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U.S. charges 8 over 'Tiger plot'

Group tried to buy missiles, bribe officials, prosecutors say

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Sri Lankan armored army vehicles conduct a patrol near the town of Trincomalee.

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NEW YORK (CNN) -- Eight men have been charged with plotting to buy surface-to-air missiles for Sri Lanka's Tamil Tiger rebels, U.S. federal prosecutors have announced.

The men also are accused of plotting to bribe U.S. State Department officials into removing the Tamil Tiger group from a list of terrorist organizations and of trying to obtain classified information.

All eight are charged with conspiracy to provide material support to a designated foreign terrorist organization, according to the U.S. Attorney's office in New York.

Prosecutors said the men were "closely connected" to the Tamil Tiger leadership, but disclosed little else about the suspects.

According to prosecutors, the men conspired to buy surface-to-air missiles from a black-market source in the United States. They also sought to have the group -- formally known as the Liberation Tigers of Tamil Eelam -- removed from the U.S. list of terrorist organizations and obtain classified intelligence by bribing State Department officials.

"As charged for more than 15 years, the LTTE has waged a war of terror, assassinations, and suicide bombings in Sri Lanka and elsewhere," Roslyn Mauskopf, the U.S. attorney in Brooklyn, said in a statement announcing the charges. "We refuse to allow the LTTE and its supporters to use the United States as a source of supply for weapons, technology, and financial resources."

The group was made up of Canadian and Sri Lankan nationals, and only one was living in the United States, said Bob Nardoza, a spokesman for Mauskopf's office. The investigation was still going on, and more arrests were expected, Nardoza said.

The Tamil Tigers have fought for a separate homeland for Sri Lanka's ethnic Tamil minority for decades in a conflict that has killed tens of thousands of people. The group was behind the 1993 assassination of Sri Lankan President Ranasinghe Premadasa and the 1991 killing of Indian Prime Minister Rajiv Gandhi.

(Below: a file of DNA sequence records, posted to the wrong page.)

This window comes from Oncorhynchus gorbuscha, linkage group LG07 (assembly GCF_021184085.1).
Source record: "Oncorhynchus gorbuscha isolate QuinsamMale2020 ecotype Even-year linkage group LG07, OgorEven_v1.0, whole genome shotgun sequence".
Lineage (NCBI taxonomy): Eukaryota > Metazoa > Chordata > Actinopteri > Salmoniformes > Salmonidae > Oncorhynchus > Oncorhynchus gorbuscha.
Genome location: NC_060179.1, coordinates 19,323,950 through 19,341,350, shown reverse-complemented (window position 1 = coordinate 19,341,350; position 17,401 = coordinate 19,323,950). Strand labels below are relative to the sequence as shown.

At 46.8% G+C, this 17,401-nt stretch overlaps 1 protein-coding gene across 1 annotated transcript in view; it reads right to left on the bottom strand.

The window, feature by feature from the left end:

The State Department added the Tamil Tigers to its list of international terrorist organizations in 1997, barring it from raising money, obtaining weaponry or lobbying for support in the United States.

The defendants -- Sathajhan Sarachandran, Sahilal Sabaratnam, Thiruthanikan Thanigasalm, Nadarasa Yograrasa, Murugesu Vinayagamoorthy, Nachimuthu Socrates, Vijayshanthar Patpanathan, and Thirukumaran Sivasubramaniam -- were being held without bail and had initial appearances before a federal judge in Brooklyn on Monday, Nardoza said.

E-mail accounts

Prosecutors said Vinayagamoorthy and Socrates met an informant and two people posing as State Department officials numerous times beginning in 2004, offering them $1 million in advance to get the LTTE off the terrorism list and to provide U.S. secrets to the group. The plan was later shelved, according to court papers.

Reached at his home in Simsbury, Connecticut, Nachimuthu Socrates' son, Aristotle Socrates, told CNN that the charges were "absurd," that his father was innocent and that he would be contesting the charges.

Socrates said his father was a businessman who had lived in Simsbury for 24 years.

"They've made a gross miscalculation," he said.

Three of the defendants traveled to New York from Canada last week in an attempt to purchase hand-held anti-aircraft missiles from an undercover FBI agent, prosecutors said.

Those three, and a fourth defendant, were arrested on Long Island last week, prosecutors said.

Attempts to reach any of the defendants or their attorneys were unsuccessful.

According to court papers, the defendants wanted the missiles to bring down Sri Lankan government warplanes.

Prosecutors allege the defendants also used several U.S. e-mail accounts to make inquiries about buying weapons; unmanned aerial vehicles; submarine design software; flight lessons; and radio and satellite-navigation equipment.

CNN's Shannon Troetel contributed to this report.

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